It can be a bit of shock to find yourself feeling the same despondency over again. That is why it was so important for me to have the right support – clients, friends and coaches who knew that I was no longer that person.
I am so glad that I finally committed to Karen Williams in Sept 2104 that I would attend her writing retreat in Sept 2015. When I booked a year ahead I made a conscious decision to move from talking about writing to actually writing it. That was the day my journey started. Just saying it is going to happen meant I had to start to prepare myself, my family and my business for the time that I would need to invest to make the dream a reality.
As I approach the final weeks before the official launch I found myself in tears as we sat here in our beautiful beach house in Adelaide. The fear was building up and now that my children had their copy of the book my motivation and focus had to change. I had to remember that even though I already know that I could do a better job if I were to write the book again – that this book can and will make a difference and I couldn’t give up now.
If you want to move from overwhelm to clarity do check out my book.
Feel free to share below your thoughts or join us in the Facebook group Manage Your Critic – Clarity confidence and change.
If you are struggling to be heard and understood and it is preventing you from doing your best work and living your best life then please do check out my book “Manage your critic – From Overwhelm to Clarity in 7 steps”.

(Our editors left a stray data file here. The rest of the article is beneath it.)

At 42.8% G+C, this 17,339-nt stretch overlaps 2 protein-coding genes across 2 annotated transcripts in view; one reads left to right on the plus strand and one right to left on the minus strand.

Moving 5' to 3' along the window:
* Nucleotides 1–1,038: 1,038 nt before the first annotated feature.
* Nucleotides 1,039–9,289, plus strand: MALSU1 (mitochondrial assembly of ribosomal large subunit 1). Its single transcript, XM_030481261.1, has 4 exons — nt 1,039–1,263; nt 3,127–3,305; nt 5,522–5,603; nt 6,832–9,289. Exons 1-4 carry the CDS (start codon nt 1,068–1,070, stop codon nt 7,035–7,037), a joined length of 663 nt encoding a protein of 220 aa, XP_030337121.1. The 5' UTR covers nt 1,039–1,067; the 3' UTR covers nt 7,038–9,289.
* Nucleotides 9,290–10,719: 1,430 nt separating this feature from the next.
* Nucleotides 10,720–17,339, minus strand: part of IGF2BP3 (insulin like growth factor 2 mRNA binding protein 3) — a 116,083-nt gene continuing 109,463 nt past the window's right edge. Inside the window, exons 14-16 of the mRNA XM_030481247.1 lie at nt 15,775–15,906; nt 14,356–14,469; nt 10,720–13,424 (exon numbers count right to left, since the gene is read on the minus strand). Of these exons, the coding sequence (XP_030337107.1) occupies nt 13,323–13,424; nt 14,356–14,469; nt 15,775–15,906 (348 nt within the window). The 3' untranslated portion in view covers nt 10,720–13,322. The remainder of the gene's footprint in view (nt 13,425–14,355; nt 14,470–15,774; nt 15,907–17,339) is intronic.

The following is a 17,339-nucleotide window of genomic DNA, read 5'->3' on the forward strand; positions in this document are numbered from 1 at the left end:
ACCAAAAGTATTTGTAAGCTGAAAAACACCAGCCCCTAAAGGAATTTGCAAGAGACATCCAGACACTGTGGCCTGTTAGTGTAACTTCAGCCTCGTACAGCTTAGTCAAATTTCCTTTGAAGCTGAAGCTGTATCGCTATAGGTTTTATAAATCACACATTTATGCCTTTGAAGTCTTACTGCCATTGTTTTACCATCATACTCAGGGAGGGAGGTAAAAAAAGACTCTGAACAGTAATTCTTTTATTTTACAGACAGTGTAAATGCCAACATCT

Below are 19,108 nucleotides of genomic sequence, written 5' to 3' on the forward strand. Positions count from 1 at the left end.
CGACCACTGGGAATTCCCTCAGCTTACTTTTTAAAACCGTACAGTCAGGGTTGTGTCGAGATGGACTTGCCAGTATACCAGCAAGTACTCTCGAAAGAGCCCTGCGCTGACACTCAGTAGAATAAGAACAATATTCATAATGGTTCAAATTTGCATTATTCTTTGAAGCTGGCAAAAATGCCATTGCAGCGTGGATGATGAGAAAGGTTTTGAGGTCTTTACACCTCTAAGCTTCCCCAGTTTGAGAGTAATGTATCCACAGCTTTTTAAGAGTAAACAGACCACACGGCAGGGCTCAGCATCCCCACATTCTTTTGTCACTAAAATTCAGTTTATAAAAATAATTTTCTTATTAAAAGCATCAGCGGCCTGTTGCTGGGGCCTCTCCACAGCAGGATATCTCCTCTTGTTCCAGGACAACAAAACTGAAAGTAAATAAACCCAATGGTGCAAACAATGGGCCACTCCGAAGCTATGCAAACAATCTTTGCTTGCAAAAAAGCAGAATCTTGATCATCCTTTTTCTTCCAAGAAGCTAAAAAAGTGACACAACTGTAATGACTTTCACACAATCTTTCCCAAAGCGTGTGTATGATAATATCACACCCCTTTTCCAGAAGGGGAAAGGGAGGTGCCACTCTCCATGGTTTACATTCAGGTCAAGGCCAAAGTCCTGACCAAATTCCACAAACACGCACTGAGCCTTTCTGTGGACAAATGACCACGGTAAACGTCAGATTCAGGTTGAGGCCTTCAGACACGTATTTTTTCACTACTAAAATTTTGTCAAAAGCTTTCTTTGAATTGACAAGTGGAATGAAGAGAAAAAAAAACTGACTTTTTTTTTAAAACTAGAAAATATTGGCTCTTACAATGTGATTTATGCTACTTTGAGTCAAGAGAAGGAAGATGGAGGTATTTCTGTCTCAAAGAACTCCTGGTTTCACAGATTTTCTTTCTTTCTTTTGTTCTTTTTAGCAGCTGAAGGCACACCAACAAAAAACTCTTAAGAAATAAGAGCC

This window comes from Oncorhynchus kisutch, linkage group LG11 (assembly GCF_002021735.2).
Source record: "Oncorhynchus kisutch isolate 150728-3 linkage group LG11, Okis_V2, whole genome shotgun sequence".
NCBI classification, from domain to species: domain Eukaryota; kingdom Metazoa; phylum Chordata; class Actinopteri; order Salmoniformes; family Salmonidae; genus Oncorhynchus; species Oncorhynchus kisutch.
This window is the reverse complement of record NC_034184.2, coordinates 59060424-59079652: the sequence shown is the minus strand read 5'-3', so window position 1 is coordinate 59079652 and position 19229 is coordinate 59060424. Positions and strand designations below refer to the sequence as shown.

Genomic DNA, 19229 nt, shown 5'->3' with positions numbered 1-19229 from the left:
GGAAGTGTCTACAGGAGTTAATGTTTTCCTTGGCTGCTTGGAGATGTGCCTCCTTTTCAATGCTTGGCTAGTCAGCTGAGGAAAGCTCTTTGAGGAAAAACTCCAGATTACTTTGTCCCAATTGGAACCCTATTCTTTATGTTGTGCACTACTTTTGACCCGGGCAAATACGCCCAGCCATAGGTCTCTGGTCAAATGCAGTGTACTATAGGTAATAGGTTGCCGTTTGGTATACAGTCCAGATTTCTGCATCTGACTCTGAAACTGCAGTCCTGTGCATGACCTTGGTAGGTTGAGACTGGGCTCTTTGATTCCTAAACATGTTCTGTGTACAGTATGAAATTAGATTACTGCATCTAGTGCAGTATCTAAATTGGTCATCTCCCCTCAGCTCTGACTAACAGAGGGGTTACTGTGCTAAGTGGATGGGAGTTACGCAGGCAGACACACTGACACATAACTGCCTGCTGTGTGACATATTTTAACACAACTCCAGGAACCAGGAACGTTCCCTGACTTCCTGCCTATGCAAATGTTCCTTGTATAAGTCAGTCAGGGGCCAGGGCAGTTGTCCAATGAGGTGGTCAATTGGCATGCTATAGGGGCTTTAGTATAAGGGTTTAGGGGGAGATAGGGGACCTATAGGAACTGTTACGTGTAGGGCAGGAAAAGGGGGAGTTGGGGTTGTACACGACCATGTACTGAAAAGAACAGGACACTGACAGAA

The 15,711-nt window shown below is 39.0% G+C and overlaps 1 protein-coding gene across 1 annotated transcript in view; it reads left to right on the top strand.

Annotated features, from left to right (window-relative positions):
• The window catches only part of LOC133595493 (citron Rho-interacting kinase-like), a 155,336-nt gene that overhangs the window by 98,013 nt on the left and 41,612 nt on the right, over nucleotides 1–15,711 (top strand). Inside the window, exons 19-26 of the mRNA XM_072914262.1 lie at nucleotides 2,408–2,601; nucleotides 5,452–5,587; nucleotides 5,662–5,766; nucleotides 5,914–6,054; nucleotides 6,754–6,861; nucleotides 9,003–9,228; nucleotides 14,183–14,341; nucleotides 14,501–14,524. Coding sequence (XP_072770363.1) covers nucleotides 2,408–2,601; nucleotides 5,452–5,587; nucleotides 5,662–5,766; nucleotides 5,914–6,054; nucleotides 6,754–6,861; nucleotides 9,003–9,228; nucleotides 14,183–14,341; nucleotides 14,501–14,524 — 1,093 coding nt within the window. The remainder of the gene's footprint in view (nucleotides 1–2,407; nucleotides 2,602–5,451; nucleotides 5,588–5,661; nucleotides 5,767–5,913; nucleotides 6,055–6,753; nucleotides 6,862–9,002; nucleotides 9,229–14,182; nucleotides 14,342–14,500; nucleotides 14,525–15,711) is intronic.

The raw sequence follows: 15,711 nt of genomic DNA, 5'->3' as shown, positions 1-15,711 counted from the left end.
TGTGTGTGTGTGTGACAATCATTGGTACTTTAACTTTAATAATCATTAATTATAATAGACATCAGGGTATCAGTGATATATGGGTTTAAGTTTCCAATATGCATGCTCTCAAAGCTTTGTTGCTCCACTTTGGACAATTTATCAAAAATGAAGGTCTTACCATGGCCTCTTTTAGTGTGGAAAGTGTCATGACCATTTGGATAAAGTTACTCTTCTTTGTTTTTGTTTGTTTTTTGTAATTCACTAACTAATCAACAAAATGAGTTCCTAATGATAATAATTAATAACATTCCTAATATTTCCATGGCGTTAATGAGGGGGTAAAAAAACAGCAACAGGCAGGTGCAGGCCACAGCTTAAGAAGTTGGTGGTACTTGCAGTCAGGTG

Alternatively book a 30 minute call today with no obligation and I will happily set you up for success. I might be part of the support you need and I might not be but either way you will you know your next best step.
Sheryl Andrews, Founder of Step by Step Listening, is well known for speaking fast speaking and her passion to make things happen. But what many of you may not know is that in private behind closed doors she was also no stranger to lapses in self belief and an overwhelming sense of not being good enough.
That was until she learned how to manage her critic and turned her overwhelm into clarity and confidence in 7 steps.
Sheryl now runs retreats that encourage you to really listen to what you need to work, learn and live at your best with others and the confidence to ask for those needs to be met.